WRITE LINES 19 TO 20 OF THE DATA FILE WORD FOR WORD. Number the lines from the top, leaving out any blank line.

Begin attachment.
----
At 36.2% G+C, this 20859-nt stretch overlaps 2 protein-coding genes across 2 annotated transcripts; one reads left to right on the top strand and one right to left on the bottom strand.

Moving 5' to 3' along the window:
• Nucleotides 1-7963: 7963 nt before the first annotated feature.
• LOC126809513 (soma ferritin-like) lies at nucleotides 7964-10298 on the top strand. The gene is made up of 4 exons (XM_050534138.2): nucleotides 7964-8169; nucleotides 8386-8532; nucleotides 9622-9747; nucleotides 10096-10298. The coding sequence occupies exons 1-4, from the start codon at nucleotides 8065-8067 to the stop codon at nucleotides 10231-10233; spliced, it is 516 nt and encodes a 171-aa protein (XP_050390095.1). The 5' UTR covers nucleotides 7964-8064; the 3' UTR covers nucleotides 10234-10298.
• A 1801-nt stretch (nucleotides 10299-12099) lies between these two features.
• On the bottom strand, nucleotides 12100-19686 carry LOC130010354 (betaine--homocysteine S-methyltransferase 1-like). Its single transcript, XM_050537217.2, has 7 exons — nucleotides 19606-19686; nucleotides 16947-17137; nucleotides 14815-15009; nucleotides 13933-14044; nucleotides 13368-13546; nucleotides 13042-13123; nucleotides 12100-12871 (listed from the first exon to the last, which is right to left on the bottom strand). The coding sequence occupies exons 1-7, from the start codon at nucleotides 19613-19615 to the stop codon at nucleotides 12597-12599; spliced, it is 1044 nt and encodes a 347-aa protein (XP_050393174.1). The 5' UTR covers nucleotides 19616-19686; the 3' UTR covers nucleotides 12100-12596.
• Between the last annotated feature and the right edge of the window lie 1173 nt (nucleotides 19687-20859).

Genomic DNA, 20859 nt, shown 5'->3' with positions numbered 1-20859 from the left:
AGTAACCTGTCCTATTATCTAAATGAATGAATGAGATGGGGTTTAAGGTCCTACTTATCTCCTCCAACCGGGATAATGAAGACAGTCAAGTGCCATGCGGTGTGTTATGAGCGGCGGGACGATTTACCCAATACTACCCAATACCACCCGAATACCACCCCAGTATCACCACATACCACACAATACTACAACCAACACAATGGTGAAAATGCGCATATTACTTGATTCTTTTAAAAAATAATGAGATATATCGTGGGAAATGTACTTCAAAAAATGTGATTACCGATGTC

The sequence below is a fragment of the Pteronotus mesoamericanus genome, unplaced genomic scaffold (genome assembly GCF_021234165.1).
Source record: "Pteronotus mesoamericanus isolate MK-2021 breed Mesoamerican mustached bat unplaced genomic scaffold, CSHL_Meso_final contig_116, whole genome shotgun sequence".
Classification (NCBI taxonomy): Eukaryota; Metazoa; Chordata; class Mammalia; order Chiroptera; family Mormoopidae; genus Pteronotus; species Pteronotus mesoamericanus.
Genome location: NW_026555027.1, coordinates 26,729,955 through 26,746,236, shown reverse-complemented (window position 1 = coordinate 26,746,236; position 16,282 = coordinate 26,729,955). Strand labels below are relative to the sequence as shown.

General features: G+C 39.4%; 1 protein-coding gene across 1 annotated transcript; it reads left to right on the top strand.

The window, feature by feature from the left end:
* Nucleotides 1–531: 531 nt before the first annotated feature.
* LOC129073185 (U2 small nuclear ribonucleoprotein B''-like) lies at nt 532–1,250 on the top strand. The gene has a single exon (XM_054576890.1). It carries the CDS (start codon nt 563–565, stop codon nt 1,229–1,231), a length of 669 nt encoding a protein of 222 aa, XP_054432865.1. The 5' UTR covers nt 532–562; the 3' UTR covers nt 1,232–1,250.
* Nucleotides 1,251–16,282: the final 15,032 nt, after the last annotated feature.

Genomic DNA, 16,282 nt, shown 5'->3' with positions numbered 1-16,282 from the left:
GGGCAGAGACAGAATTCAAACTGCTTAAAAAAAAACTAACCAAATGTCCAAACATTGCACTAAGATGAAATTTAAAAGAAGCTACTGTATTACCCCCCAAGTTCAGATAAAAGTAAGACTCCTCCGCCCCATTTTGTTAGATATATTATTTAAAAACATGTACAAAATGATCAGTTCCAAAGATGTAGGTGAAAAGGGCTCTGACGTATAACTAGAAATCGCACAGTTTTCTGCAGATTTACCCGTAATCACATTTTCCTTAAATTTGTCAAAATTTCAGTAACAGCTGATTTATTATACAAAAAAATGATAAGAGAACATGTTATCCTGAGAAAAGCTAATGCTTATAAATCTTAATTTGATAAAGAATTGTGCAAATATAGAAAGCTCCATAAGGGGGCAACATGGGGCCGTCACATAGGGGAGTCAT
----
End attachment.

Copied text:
Genomic DNA, 16,282 nt, shown 5'->3' with positions numbered 1-16,282 from the left:
GGGCAGAGACAGAATTCAAACTGCTTAAAAAAAAACTAACCAAATGTCCAAACATTGCACTAAGATGAAATTTAAAAGAAGCTACTGTATTACCCCCCAAGTTCAGATAAAAGTAAGACTCCTCCGCCCCATTTTGTTAGATATATTATTTAAAAACATGTACAAAATGATCAGTTCCAAAGATGTAGGTGAAAAGGGCTCTGACGTATAACTAGAAATCGCACAGTTTTCTGCAGATTTACCCGTAATCACATTTTCCTTAAATTTGTCAAAATTTCAGTAACAGCTGATTTATTATACAAAAAAATGATAAGAGAACATGTTATCCTGAGAAAAGCTAATGCTTATAAATCTTAATTTGATAAAGAATTGTGCAAATATAGAAAGCTCCATAAGGGGGCAACATGGGGCCGTCACATAGGGGAGTCAT